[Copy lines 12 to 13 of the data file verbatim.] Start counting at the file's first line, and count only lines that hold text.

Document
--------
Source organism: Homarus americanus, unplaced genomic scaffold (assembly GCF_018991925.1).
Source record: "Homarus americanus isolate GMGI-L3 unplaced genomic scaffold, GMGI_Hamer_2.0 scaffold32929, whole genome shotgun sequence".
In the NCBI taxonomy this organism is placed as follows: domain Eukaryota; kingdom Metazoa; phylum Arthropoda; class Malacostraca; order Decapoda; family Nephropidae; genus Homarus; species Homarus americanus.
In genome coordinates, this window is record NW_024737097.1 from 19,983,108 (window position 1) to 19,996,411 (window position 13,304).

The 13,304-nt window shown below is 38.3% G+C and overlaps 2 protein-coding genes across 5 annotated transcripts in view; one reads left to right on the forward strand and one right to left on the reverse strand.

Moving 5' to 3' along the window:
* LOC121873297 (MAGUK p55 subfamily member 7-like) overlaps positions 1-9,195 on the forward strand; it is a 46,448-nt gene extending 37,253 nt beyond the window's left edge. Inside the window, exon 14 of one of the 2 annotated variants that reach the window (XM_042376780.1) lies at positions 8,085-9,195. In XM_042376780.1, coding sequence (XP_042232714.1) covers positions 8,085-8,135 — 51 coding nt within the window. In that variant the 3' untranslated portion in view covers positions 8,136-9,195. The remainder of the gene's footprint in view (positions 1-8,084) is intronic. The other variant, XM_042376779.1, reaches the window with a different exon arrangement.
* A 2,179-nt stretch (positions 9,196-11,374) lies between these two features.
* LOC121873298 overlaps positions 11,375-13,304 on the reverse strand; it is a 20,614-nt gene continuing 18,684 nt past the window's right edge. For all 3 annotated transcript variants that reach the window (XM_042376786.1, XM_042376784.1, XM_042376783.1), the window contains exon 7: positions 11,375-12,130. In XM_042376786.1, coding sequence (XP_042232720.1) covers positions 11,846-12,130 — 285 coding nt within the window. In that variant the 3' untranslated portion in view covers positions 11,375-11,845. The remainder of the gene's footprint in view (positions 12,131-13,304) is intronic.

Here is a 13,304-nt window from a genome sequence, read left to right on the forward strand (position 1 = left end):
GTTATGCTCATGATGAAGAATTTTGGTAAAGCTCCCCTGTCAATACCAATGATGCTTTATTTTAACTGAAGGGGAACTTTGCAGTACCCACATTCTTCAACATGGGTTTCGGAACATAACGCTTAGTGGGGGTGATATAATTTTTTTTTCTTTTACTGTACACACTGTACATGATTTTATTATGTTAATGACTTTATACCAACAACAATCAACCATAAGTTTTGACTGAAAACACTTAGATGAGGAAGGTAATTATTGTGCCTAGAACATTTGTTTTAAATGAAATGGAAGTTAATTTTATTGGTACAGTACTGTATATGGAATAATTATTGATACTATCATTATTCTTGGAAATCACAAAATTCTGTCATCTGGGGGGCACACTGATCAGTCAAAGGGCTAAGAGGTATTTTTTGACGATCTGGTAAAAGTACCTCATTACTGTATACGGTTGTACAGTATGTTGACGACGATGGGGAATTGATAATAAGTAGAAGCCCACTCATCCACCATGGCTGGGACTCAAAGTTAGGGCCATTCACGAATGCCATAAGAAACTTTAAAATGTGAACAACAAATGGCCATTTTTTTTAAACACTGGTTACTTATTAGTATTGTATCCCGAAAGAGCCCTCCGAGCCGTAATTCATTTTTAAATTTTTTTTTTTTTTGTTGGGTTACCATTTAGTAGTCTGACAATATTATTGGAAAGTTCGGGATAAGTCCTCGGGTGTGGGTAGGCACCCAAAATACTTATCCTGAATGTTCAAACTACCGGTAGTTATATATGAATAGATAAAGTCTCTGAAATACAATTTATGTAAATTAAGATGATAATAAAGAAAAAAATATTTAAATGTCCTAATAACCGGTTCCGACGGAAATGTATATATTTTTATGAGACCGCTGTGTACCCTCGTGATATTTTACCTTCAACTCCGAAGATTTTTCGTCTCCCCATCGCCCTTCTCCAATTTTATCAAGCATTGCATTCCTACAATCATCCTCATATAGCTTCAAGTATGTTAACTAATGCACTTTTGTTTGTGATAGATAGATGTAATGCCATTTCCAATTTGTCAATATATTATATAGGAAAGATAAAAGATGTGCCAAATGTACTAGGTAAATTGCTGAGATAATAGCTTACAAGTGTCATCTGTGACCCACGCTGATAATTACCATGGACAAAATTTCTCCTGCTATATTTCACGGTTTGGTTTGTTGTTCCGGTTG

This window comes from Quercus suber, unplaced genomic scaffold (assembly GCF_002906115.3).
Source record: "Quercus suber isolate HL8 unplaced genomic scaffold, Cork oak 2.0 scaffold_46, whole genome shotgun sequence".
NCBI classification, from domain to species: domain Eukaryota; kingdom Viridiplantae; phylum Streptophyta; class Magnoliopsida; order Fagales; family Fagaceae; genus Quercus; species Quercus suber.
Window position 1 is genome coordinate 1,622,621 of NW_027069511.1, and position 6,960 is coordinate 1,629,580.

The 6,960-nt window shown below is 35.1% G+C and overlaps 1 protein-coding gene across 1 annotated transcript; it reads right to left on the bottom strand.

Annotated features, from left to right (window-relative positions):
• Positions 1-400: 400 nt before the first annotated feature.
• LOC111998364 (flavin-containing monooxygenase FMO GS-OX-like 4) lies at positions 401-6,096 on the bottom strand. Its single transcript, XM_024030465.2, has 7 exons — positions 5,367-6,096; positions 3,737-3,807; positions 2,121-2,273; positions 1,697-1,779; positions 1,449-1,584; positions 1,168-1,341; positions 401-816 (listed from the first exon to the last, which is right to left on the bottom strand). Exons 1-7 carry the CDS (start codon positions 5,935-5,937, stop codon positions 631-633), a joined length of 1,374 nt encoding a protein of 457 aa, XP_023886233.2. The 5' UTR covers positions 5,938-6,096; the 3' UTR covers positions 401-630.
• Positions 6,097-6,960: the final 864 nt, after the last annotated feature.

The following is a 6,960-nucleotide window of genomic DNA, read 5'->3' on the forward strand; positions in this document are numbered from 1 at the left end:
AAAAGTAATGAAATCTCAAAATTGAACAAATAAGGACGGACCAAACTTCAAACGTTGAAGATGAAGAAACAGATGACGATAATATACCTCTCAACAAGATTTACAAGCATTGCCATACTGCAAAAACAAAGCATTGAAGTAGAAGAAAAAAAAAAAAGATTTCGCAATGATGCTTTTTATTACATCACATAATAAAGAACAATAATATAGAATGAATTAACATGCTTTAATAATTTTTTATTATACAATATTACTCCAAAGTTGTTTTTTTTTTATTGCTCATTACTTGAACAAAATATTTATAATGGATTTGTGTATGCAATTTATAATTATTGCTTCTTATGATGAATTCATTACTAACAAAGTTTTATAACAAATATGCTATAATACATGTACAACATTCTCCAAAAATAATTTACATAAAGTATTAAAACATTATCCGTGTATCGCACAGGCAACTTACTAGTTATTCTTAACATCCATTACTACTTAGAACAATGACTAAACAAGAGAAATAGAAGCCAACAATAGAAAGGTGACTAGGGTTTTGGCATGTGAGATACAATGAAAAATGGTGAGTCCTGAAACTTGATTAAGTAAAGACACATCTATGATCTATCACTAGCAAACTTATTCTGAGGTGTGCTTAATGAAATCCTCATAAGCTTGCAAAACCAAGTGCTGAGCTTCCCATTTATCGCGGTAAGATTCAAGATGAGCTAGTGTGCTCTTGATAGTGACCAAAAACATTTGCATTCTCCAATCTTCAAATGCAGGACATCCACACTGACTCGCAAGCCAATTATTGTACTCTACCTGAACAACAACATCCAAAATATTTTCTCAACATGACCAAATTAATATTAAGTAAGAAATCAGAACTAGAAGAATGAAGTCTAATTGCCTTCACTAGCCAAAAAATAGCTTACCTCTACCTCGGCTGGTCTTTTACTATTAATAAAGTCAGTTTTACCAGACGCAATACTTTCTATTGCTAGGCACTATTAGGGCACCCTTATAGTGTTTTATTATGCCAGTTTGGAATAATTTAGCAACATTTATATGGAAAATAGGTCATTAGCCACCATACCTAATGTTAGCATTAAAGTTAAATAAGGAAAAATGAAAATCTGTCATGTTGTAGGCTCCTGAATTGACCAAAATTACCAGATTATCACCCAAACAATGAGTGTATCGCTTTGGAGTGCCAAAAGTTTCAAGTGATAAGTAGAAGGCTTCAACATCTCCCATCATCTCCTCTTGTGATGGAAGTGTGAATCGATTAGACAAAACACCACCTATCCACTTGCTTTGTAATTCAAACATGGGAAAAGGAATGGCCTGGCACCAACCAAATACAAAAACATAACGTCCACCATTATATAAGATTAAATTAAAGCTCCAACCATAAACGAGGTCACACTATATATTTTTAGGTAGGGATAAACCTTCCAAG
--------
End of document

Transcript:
This window comes from Quercus suber, unplaced genomic scaffold (assembly GCF_002906115.3).
Source record: "Quercus suber isolate HL8 unplaced genomic scaffold, Cork oak 2.0 scaffold_46, whole genome shotgun sequence".